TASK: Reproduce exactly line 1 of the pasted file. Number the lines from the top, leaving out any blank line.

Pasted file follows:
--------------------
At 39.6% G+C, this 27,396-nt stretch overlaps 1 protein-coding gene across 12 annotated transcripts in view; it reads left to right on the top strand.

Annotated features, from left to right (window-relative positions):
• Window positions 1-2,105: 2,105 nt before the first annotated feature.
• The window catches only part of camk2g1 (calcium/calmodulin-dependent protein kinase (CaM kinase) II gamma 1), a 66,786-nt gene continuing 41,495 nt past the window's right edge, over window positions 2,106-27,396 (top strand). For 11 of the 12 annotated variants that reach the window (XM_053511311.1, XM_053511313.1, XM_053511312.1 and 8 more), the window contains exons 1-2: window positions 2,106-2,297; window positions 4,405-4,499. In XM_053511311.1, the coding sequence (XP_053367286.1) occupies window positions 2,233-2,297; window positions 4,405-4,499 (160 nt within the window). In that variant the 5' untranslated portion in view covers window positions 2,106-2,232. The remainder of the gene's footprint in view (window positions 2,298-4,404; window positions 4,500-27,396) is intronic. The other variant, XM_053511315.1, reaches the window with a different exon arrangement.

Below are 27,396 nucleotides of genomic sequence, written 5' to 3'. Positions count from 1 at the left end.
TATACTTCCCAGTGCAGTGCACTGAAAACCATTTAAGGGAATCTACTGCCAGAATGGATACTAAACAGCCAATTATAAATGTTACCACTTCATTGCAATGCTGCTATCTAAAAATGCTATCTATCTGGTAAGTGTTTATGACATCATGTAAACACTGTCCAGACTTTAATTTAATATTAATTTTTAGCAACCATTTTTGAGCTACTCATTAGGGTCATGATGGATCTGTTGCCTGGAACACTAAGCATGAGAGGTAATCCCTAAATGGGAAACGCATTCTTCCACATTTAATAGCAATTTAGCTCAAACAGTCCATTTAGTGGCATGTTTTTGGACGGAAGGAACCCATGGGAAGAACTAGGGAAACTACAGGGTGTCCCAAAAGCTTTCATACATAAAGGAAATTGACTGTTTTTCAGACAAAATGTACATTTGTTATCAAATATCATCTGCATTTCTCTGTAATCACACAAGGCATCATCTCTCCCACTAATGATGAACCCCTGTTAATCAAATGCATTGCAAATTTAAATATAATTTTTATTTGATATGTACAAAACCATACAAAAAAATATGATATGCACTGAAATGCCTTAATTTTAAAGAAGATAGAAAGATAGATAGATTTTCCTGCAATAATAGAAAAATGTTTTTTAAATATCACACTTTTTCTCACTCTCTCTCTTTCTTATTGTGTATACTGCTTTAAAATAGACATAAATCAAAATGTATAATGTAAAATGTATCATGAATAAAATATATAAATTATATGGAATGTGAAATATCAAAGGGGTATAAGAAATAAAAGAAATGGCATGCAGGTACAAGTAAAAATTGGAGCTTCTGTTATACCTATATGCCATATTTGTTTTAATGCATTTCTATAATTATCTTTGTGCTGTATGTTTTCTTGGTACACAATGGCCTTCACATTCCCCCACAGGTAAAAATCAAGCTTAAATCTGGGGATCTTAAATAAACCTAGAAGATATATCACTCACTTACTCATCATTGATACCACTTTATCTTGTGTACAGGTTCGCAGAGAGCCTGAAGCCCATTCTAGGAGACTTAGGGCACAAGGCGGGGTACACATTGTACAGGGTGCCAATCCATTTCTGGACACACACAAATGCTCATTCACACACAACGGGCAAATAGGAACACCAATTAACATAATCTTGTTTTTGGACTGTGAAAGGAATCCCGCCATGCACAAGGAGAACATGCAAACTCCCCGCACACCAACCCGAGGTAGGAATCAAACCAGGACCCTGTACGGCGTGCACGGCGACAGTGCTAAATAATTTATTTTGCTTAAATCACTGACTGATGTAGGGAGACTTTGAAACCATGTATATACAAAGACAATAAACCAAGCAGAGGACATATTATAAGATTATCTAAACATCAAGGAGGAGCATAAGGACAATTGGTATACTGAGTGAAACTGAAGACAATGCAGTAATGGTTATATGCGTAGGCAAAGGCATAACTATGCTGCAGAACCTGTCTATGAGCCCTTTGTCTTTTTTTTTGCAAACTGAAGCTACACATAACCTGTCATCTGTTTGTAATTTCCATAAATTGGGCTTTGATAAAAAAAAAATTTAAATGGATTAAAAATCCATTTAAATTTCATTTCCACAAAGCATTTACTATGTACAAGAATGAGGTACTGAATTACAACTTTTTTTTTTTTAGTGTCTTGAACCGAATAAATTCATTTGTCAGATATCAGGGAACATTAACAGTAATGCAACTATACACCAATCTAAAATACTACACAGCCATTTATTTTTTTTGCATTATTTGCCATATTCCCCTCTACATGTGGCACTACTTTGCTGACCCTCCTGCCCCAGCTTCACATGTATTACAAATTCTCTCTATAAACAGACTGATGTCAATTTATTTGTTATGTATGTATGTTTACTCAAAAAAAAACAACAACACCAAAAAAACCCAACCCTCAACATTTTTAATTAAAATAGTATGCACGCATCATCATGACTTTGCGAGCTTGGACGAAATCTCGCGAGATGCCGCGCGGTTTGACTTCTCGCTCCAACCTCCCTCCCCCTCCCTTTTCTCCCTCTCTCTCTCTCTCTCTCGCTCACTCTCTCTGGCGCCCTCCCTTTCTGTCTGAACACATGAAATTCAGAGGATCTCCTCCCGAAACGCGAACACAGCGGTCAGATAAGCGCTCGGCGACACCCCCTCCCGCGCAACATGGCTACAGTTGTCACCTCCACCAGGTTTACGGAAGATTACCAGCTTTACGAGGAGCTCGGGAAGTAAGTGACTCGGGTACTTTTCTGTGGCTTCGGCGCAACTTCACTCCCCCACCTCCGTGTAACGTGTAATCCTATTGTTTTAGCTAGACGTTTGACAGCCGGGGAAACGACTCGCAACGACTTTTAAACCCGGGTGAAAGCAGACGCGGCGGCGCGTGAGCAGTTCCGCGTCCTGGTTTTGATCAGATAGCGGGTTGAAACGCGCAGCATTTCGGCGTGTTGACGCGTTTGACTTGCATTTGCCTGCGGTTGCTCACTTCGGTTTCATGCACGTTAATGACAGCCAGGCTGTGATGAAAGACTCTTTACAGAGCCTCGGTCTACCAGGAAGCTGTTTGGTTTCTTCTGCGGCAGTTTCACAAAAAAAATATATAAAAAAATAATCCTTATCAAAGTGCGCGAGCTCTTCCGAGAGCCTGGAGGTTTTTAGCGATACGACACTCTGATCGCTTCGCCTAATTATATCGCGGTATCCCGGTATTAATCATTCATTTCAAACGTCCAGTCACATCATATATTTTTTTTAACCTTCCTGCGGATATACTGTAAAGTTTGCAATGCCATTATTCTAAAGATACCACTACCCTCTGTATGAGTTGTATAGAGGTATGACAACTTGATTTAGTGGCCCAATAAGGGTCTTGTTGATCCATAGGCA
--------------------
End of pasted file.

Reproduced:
At 39.6% G+C, this 27,396-nt stretch overlaps 1 protein-coding gene across 12 annotated transcripts in view; it reads left to right on the top strand.